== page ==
Measuring the Orientation and Re-orientation Dynamics of Single Molecules

Kenneth D. Weston and Lori S. Goldner
Physics Laboratory, NIST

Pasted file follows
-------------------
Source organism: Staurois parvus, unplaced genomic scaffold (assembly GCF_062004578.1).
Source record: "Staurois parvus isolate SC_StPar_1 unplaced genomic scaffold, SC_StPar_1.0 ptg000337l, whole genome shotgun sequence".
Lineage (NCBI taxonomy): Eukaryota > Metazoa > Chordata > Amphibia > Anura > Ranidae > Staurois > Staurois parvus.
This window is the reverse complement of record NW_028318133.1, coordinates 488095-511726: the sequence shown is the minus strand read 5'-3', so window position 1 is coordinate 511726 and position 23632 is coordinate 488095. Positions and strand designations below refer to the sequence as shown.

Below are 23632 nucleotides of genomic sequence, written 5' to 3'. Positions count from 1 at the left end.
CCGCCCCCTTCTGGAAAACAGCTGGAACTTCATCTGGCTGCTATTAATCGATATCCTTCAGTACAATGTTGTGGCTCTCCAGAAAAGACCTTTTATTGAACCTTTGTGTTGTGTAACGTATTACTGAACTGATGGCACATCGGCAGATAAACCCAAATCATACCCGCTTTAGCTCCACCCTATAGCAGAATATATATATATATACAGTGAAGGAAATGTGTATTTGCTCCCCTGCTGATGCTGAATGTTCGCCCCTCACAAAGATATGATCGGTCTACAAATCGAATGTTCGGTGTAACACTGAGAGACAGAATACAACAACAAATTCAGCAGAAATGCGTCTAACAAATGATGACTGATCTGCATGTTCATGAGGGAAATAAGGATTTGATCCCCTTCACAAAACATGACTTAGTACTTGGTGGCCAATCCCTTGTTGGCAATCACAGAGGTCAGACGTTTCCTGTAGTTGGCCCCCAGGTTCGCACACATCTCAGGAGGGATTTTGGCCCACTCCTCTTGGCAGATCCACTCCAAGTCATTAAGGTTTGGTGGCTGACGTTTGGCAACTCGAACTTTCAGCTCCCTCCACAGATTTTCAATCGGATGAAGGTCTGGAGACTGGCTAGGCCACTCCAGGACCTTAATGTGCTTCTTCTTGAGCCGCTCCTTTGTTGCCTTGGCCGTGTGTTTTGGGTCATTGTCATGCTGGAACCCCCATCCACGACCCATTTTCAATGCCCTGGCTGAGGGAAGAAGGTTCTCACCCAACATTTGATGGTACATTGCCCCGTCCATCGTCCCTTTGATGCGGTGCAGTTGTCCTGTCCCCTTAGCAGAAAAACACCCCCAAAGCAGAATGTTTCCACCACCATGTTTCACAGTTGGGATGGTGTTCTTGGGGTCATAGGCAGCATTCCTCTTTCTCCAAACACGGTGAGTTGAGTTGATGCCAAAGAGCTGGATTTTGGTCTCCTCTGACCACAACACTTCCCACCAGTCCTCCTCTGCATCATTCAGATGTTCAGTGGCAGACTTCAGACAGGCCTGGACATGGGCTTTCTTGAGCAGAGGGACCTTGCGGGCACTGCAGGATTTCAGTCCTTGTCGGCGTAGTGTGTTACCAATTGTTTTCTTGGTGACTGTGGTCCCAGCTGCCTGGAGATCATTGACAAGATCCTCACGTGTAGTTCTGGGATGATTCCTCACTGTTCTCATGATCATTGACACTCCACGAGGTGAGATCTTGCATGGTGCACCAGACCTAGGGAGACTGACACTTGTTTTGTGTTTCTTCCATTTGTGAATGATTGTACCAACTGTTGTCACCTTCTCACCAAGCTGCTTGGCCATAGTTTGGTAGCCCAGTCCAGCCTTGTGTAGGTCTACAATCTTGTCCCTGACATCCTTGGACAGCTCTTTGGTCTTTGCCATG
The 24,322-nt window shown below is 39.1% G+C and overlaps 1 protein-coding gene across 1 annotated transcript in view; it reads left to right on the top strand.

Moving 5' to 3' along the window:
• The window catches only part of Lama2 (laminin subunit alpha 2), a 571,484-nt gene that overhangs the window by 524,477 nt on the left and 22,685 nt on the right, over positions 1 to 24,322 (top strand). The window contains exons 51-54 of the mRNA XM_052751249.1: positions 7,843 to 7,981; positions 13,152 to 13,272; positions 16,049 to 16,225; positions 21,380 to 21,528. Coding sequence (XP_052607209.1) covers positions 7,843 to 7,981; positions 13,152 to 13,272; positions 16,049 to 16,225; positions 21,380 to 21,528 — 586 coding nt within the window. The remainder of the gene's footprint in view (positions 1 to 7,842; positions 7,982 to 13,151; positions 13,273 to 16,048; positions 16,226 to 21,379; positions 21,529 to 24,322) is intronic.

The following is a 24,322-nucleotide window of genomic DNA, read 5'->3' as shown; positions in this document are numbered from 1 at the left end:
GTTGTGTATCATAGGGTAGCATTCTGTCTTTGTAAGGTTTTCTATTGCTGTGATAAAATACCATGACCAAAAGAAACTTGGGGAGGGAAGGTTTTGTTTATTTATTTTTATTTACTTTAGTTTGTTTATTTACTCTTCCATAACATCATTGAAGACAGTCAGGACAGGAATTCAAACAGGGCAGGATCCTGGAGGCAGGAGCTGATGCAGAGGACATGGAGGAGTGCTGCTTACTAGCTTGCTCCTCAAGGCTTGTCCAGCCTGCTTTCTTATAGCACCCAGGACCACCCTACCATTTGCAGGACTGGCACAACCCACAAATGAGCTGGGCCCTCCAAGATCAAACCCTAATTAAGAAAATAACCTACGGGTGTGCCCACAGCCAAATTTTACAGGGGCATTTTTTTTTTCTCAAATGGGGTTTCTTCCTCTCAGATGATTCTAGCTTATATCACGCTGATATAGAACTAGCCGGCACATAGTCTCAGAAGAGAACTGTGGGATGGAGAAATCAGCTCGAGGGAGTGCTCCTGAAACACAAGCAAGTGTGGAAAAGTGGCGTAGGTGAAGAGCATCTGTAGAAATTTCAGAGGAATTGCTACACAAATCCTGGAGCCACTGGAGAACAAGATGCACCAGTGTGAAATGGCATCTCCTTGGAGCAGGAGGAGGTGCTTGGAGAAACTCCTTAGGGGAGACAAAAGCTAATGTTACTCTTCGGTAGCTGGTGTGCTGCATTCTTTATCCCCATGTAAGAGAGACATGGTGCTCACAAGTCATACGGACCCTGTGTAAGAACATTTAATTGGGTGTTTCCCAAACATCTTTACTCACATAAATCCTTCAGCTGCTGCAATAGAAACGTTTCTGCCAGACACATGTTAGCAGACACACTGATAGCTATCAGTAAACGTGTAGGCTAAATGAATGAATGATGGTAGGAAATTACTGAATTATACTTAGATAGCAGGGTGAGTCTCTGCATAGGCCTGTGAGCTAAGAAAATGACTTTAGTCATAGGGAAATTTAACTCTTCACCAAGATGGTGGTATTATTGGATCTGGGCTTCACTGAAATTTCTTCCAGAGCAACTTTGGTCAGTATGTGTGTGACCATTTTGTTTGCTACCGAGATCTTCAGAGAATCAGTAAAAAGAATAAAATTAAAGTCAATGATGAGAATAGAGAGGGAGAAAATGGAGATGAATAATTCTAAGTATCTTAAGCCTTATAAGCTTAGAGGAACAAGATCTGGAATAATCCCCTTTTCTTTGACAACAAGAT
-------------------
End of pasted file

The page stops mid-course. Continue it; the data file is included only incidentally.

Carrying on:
Single molecule fluorescence techniques for the study of macromolecular motion and conformational dynamics are useful for understanding the mechanisms of protein action (i.e., protein catalysts, protein pumps, and motor proteins) and protein folding. Molecular motion is often inferred from fluctuations in the fluorescence intensity, spectrum, or lifetime of a single molecule. Additional information can be acquired by monitoring the orientation of the excitation and/or emission dipole of a fluorophore. Here we report on the direct observation of molecular motion from time-resolved measurements of absorption dipole orientation on single fluorophores embedded in polymeric matrices. Using a polarization modulation technique, we record both the position and dipole orientation of all molecules in an image. For each detected molecule, the orientation as a function of time is also monitored on a millisecond time-scale. These studies reveal large and frequent dipole re-orientations for dye molecules in a variety of polymer matrices. Further applications of this technique to study the rotational dynamics of dye molecules in biomimetic films, in porous media, and linked to proteins will be discussed.